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master. His art was to take a single motive, and develop that and its belongings in a manner that can be described only by the word exquisite. The Gold Bug, The Murders in the Rue Morgue, The Fall of the House of Usher, and William Wilson, are good exemplifications of what may be called the Poe art, — an art in which he had no predecessor, and (though with many imitators) no successor. These high inventions of genius and art he wrote in hours stolen from poverty and despair.
It is matter of regret that we can not here exhibit Poe in his brightest work by presenting one of these tales; but there is not space to give one in its completeness, and no extract would be satisfactory.
As a poet Poe's fame rests on three or four pieces. The Raven, Annabel Lee, and The Haunted Palace are perhaps the most characteristic of his poetic productions. The Raven is, of course, his masterpiece. It belongs to the small class of poems that are never attributed to any but their authors, and which contain the divine essence of their creators.
Poe's grave in Baltimore was unmarked until, in 1875, the teachers of that city erected a stone to his memory. In May, 1885, a memorial tablet of him was placed in what should be called “Poets' Corner,” in the Metropolitan Museum of Art in New York City. So Time, which avenges every thing, places our poet where he belongs. He suffered for his frailties: we are the heirs of his genius. His image is to us that of one on a vessel far out at sea, - alone on the deck, - in a dark tempestuous night, illumined at intervals by a flash of lightning.
1.- THE RAVEN.
[In reproducing The Raven we would call the teacher's attention to the fact that the poem is followed by Poe's subtle piece of analysis entitled The Philosophy of Composition, in which he sets forth in a most interesting manner the processes by which The Raven was evolved. It is recommended that the poem be read first, then the analysis, and then the poem again.]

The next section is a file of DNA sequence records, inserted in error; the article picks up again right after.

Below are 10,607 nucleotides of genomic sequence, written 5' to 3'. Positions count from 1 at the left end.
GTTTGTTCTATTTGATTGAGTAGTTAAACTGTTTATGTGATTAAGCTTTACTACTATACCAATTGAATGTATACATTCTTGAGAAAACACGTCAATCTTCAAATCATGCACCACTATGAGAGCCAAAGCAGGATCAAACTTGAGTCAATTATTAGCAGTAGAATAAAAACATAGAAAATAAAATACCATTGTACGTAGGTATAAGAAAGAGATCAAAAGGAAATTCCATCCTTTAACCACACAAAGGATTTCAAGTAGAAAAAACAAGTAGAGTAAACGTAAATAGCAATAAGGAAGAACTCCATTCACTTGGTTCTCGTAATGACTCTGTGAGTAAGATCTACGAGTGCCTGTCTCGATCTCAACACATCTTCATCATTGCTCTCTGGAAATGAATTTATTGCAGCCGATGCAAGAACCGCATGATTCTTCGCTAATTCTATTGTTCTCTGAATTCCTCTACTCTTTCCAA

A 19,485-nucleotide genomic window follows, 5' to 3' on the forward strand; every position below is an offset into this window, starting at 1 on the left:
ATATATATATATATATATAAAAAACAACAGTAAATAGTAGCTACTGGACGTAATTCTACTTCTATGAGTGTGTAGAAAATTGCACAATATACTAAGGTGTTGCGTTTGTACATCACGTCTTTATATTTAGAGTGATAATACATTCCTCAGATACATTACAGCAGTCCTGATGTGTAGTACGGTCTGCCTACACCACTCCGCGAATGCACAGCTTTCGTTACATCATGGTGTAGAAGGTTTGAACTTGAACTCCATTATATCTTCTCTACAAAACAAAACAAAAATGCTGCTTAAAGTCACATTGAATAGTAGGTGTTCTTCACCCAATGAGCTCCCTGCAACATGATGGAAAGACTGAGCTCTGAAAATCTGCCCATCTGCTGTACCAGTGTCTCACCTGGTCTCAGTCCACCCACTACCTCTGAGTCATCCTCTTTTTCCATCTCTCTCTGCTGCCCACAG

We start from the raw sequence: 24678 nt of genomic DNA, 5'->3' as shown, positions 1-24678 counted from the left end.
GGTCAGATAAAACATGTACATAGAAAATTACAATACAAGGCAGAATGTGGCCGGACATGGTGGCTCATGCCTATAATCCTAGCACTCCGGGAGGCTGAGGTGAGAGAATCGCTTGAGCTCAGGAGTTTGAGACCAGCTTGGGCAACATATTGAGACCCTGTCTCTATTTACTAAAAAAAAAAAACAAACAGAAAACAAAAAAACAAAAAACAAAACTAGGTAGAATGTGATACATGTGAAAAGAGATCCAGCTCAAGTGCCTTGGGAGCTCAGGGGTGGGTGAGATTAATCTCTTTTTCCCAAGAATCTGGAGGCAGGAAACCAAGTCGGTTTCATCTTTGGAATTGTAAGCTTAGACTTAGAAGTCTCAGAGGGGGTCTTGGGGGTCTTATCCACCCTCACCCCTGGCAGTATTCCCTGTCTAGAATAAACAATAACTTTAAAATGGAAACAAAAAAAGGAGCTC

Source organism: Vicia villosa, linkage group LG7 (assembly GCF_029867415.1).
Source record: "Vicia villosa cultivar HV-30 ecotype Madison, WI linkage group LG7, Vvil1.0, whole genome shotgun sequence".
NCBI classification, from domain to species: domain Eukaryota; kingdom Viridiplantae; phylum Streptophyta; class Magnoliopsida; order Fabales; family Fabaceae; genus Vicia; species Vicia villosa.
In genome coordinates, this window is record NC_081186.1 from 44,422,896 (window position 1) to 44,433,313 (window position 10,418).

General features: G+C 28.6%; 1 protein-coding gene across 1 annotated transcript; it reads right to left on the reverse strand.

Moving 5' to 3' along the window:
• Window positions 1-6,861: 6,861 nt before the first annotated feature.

ONCE upon a midnight dreary, while I pondered, weak and
weary, Over many a quaint and curious volume of forgotten lore, — While I nodded, nearly napping, suddenly there came a tapping, As of some one gently rapping, rapping at my chamber-door. “ 'Tis some visitor," I muttered, “tapping at my chamber
Ah! distinctly I remember, it was in the bleak December, And each separate dying ember wrought its ghost upon the
floor. Eagerly I wished the morrow: vainly I had sought to borrow From my books surcease of sorrow, sorrow for the lost
And the silken, sad, uncertain rustling of each purple curtain
'Tis some visitor entreating entrance at my chamber-door, Some late visitor entreating entrance at my chamber-door;
This it is, and nothing more.”
Presently my soul grew stronger : hesitating then no longer,
eard you ”
Here I opened wide
Deep into that darkness peering, long I stood there, wonder
ing, fearing, Doubting, dreaming dreams no mortal ever dared to dream
before; But the silence was unbroken, and the stillness gave no token, And the only word there spoken was the whispered word
Back into the chamber turning, all my soul within me burning,
'Tis the wind, and nothing more.”
Open here I flung the shutter, when, with many a flirt and
flutter, In there stepped a stately Raven of the saintly days of yore. Not the least obeisance made he, not a minute stopped or
stayed he, But, with mien of lord or lady, perched above my chamber
door; Perched upon a bust of Pallas just above my chamber-door,
Perched and sat, and nothing more.
Then this ebony bird beguiling my sad fancy into smiling,
sure no craven;
I to die
e no te vered
Much I marveled this ungainly fowl to hear discourse so plainly,
But the Raven, sitting lonely on that placid bust, spoke only
Startled at the stillness broken by reply so aptly spoken,
bore, Till the dirges of his hope that melancholy burden bore,
Of — Never — Nevermore!”
But the Raven still beguiling all my sad soul into smiling, Straight I wheeled a cushioned seat in front of bird, and bust,
This I sat engaged in guessing, but no syllable expressing
She shall press — ah! nevermore.
Then methought the air grew denser, perfumed from an unseen
Swung by seraphim, whose footfalls tinkled on the tufted floor. "Wretch," I cried, "thy God hath lent thee, by these angels he
hath sent thee, Respite — respite and nepenthe, from thy memories of Lenore! Quaff, oh quaff this kind nepenthe, and forget this lost Lenore !”
Quoth the Raven, “Nevermore!”
"Prophet!” said I, "thing of evil!-- prophet still, if bird or
devil! Whether tempter sent, or whether tempest tossed thee here
- tell me, I
Prophet!” said I, “thing of evil! - prophet still, if bird or
devil! By that heaven that bends above us, by that God we both adore,